How Deep Are the Colts at Wide Receiver?
It’s no secret that Andrew Luck is pretty good at football. He’s been successful in two different styles of offense in his two seasons in the NFL, and projects to be our fifth-best fantasy football quarterback this season. While the offensive line has caused Luck to run for his life more often than anyone in Indianapolis would like, Luck should have plenty of receiving options since the Colts might enter the season with the deepest set of pass-catchers in the league.
Most of the focus is on the two players atop the depth chart - and rightly so - with Reggie Wayne and T.Y. Hilton. Wayne has been a top receiver in the league since his first 1,000-yard season in 2004, the first of seven consecutive such seasons. In Wayne’s absence last year, after a Week 7 knee injury, Hilton had a stellar campaign with 82 receptions for 1,083 yards.
Still, there are some concerns surrounding the top two pass-catchers. Wayne is 35 years old and coming off a major knee injury that caused him to miss the second half of last season. A lot of Hilton’s jump in raw statistics came due to an increase in targets after Wayne was lost. Hilton was the 14th-most targeted wide receiver last season, though that led to finishing just 20th in our Reception Net Expected Points (NEP) metric.
Wayne and Hilton will enter the season as the top two receivers, but the Colts have a corps of wideouts who could contribute during the season.
Which Hakeem Nicks is going to be playing for the Colts this season? Will it be the Nicks that coaches called out for showing up to camp out of shape? Or will we see the Nicks who played like he had something to prove against his former team in a preseason game?
Nicks’ 2013 season was incredible for all the wrong reasons. He tied a career high in games played, participating in 15 contests for just the second time in his five-year career. He had 56 receptions for 896 yards with zero touchdowns. Louis Murphy had three receptions for the Giants last season and even he scored on one of them. The touchdown-less season led to a Reception NEP of just 60.33, 46th among wide receivers. Only Emmanuel Sanders had a lower Reception NEP with more receptions than Nicks.
The touchdown drought shouldn’t be something that continues, at least to that extreme, this year. In his first four seasons, Nicks averaged a touchdown for every 9.4 receptions. When the Colts come out in 11 personnel, Nicks will likely handle the outside opposite Wayne as Hilton can do his best work from the slot.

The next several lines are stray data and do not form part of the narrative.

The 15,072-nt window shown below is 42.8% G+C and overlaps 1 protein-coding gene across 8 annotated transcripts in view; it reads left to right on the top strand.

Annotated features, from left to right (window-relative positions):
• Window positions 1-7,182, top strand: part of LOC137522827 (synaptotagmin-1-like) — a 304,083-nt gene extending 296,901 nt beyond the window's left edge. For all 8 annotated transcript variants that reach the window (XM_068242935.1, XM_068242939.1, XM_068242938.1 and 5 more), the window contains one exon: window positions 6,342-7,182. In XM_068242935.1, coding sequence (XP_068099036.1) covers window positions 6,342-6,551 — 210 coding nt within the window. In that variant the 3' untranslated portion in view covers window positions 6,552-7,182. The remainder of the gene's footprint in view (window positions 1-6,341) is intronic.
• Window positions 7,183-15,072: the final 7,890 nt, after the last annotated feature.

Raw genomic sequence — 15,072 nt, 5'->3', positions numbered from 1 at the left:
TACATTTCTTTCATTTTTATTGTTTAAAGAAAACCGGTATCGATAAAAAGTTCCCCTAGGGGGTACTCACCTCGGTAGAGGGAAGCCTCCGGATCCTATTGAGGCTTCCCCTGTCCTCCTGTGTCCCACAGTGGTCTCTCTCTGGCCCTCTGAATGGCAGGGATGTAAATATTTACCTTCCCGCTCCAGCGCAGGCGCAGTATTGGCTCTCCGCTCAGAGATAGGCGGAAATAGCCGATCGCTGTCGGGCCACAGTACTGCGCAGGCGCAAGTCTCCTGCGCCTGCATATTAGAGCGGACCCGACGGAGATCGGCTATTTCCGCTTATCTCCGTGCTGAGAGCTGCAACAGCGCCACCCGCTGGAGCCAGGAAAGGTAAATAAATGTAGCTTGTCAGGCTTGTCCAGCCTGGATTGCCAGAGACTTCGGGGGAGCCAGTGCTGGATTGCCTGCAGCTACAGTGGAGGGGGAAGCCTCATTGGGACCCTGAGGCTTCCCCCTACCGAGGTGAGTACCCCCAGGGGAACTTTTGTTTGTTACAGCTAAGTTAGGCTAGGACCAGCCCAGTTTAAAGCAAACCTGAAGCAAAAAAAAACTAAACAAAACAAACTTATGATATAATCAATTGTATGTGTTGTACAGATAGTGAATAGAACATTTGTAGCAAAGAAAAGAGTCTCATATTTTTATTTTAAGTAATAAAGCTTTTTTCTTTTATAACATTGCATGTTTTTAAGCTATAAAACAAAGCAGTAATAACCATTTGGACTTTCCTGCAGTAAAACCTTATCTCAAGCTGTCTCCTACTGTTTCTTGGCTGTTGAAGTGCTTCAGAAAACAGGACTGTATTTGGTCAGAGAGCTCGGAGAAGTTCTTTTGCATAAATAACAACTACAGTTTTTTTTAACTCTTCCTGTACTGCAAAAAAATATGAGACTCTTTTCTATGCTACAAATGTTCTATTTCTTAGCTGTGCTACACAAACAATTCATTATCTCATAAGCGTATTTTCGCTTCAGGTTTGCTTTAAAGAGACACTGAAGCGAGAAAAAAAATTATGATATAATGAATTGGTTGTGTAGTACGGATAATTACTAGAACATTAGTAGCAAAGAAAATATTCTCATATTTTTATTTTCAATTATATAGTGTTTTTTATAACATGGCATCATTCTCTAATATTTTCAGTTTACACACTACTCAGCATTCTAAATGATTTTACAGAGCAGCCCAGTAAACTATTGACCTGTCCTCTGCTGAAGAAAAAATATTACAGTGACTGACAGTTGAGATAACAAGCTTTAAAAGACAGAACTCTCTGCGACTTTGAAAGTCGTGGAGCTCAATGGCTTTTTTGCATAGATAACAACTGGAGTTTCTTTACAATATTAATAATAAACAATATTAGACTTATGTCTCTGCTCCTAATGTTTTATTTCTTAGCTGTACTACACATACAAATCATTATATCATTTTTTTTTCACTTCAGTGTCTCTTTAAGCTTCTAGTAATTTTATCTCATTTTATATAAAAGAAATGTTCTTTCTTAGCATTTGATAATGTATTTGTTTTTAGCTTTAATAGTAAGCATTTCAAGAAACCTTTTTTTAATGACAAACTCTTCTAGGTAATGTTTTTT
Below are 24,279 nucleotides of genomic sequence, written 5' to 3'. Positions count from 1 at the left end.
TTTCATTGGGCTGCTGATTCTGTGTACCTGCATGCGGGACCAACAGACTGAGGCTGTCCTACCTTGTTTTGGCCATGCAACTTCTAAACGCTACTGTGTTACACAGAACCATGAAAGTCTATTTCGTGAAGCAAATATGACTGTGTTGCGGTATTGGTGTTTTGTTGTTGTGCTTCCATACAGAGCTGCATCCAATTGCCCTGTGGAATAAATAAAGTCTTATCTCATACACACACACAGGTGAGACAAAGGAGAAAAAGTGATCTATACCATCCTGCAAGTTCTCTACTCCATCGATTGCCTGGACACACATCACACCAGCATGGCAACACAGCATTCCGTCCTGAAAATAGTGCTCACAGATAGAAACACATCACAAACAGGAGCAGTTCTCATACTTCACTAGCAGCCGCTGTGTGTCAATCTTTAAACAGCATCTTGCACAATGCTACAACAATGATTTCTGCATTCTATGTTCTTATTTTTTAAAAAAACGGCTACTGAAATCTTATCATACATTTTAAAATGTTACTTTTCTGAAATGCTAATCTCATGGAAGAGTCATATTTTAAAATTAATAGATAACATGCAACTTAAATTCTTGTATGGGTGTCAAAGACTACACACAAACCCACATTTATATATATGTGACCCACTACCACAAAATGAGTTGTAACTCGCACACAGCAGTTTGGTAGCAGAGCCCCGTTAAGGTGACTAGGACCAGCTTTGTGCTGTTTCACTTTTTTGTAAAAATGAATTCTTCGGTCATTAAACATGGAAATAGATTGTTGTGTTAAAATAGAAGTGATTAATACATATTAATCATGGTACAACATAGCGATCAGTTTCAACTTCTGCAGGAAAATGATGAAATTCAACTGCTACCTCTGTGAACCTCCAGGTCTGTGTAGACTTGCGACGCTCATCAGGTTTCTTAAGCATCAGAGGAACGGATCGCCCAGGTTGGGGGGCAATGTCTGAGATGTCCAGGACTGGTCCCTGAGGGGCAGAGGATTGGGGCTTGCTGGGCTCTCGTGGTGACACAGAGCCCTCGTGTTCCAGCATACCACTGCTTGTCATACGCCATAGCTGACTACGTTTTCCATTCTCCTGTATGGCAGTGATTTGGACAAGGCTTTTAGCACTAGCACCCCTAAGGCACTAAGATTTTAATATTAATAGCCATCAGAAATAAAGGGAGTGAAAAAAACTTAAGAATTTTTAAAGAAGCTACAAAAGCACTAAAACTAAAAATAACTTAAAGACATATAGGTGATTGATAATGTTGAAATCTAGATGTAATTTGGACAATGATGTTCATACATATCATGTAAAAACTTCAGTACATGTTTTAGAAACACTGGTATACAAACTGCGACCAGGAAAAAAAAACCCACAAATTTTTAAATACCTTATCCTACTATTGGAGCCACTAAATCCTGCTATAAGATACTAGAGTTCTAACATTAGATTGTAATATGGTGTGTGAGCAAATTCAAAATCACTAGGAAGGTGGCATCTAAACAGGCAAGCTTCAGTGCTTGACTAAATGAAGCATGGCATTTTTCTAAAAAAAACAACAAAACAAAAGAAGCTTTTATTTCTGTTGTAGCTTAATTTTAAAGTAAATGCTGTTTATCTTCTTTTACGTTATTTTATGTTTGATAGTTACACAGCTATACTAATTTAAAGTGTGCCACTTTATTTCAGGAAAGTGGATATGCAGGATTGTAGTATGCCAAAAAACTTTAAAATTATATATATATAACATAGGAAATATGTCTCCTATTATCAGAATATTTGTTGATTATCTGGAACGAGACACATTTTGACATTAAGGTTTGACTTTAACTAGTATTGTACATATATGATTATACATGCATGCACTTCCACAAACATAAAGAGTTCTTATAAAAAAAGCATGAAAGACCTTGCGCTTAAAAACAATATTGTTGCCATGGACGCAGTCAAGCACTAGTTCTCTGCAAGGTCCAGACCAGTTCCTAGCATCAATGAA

The issue with Nicks can be his health. He doesn’t always miss games, but he doesn’t always play at 100 percent health, either. The Giants didn’t have the luxury of letting him sit out a game to rest, but Indianapolis could, which would allow the other receivers to get some playing time.
The Other Guys
Even in an article about the other guys, there’s still a subsection about the other guys. Nicks is the favorite to put up any type of fantasy relevant numbers outside of Wayne and Hilton, but receivers 4 through 6 on the roster all have the ability to make some kind of impact.
The other guys start with 2014 third-round pick Donte Moncrief, who looks to be the favorite for the number four receiver role at this point. With Wayne and Hilton sitting out the preseason game against the Giants, Moncrief got the start alongside Nicks. Moncrief has the physical tools most talent evaluators would look for in a receiver. He’s listed at 6’3” and 226 pounds, ran a 4.4 40-yard dash at the combine, and tied the highest vertical for all wide receivers in the 2014 draft at 39.5”.
While Moncrief is physically what many would want from a receiver, the majority of routes he had to run at Mississippi were not the most advanced. That won’t be too much of an issue as he gets acclimated in Pep Hamilton’s system, but it will take some adjustments before his full potential as an NFL receiver is unleashed.
Indianapolis could easily keep six receivers on the roster, but if the Colts only decide to keep five, they will be left to choose between Griff Whalen and Da’Rick Rogers. Neither played an extensive role last season - Whalen was targeted 40 times, Rogers was targeted just 23 - but both were efficient when given an opportunity. Both scored two touchdowns in limited action (a combined four more than Hakeem Nicks) and had decent Reception NEP per target numbers.
The two receivers have very different styles of play. Whalen can be a very consistent and reliable slot receiver. This was shown in Week 16 against the Kansas City Chiefs when Whalen caught seven of his eight targets for 80 yards, all season highs. He also added five receptions for 67 yards against the New England Patriots in the Divisional Round in the playoffs. Rogers is more of a big-play threat, evidenced by his 69-yard long reception last season.
It wouldn’t be stretch to say Indianapolis’ sixth best receiver is what many teams would be hope for out of at least their number four. This is even without mentioning the impacts of Dwayne Allen, Coby Fleener and Ahmad Bradshaw in the passing game. The Colts even want to involve Trent Richardson more in the passing game, hoping to extract any kind of value from him at this point. With this amount of talent, the Colts won’t be able to get the ball to everyone, but will have limited problems if those other receivers are forced onto the field.